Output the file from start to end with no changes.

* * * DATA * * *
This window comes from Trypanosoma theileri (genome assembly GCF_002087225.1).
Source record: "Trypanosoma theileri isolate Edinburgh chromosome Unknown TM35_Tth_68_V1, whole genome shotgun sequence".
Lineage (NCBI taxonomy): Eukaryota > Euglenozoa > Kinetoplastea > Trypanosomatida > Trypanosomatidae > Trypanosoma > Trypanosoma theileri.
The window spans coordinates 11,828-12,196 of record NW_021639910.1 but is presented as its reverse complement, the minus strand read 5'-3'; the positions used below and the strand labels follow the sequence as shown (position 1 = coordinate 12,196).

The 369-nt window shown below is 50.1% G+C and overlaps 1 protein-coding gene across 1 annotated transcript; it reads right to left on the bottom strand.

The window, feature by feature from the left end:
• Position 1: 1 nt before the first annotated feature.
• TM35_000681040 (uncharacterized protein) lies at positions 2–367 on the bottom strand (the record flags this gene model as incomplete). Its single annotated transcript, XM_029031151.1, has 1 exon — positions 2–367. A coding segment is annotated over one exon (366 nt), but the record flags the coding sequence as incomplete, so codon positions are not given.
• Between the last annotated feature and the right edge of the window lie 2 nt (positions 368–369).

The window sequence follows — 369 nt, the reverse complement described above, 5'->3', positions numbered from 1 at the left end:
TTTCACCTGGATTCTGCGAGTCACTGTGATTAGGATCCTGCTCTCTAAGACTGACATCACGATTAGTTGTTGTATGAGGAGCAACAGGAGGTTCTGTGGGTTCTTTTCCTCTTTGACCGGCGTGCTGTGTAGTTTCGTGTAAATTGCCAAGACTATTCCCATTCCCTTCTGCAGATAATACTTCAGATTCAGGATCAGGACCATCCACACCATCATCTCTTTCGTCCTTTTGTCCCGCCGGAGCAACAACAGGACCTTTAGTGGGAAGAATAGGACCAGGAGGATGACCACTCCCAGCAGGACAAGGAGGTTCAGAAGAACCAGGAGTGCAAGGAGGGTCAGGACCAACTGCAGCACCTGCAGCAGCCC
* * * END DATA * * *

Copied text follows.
This window comes from Trypanosoma theileri (genome assembly GCF_002087225.1).
Source record: "Trypanosoma theileri isolate Edinburgh chromosome Unknown TM35_Tth_68_V1, whole genome shotgun sequence".
Lineage (NCBI taxonomy): Eukaryota > Euglenozoa > Kinetoplastea > Trypanosomatida > Trypanosomatidae > Trypanosoma > Trypanosoma theileri.
The window spans coordinates 11,828-12,196 of record NW_021639910.1 but is presented as its reverse complement, the minus strand read 5'-3'; the positions used below and the strand labels follow the sequence as shown (position 1 = coordinate 12,196).

The 369-nt window shown below is 50.1% G+C and overlaps 1 protein-coding gene across 1 annotated transcript; it reads right to left on the bottom strand.

The window, feature by feature from the left end:
• Position 1: 1 nt before the first annotated feature.
• TM35_000681040 (uncharacterized protein) lies at positions 2–367 on the bottom strand (the record flags this gene model as incomplete). Its single annotated transcript, XM_029031151.1, has 1 exon — positions 2–367. A coding segment is annotated over one exon (366 nt), but the record flags the coding sequence as incomplete, so codon positions are not given.
• Between the last annotated feature and the right edge of the window lie 2 nt (positions 368–369).

The window sequence follows — 369 nt, the reverse complement described above, 5'->3', positions numbered from 1 at the left end:
TTTCACCTGGATTCTGCGAGTCACTGTGATTAGGATCCTGCTCTCTAAGACTGACATCACGATTAGTTGTTGTATGAGGAGCAACAGGAGGTTCTGTGGGTTCTTTTCCTCTTTGACCGGCGTGCTGTGTAGTTTCGTGTAAATTGCCAAGACTATTCCCATTCCCTTCTGCAGATAATACTTCAGATTCAGGATCAGGACCATCCACACCATCATCTCTTTCGTCCTTTTGTCCCGCCGGAGCAACAACAGGACCTTTAGTGGGAAGAATAGGACCAGGAGGATGACCACTCCCAGCAGGACAAGGAGGTTCAGAAGAACCAGGAGTGCAAGGAGGGTCAGGACCAACTGCAGCACCTGCAGCAGCCC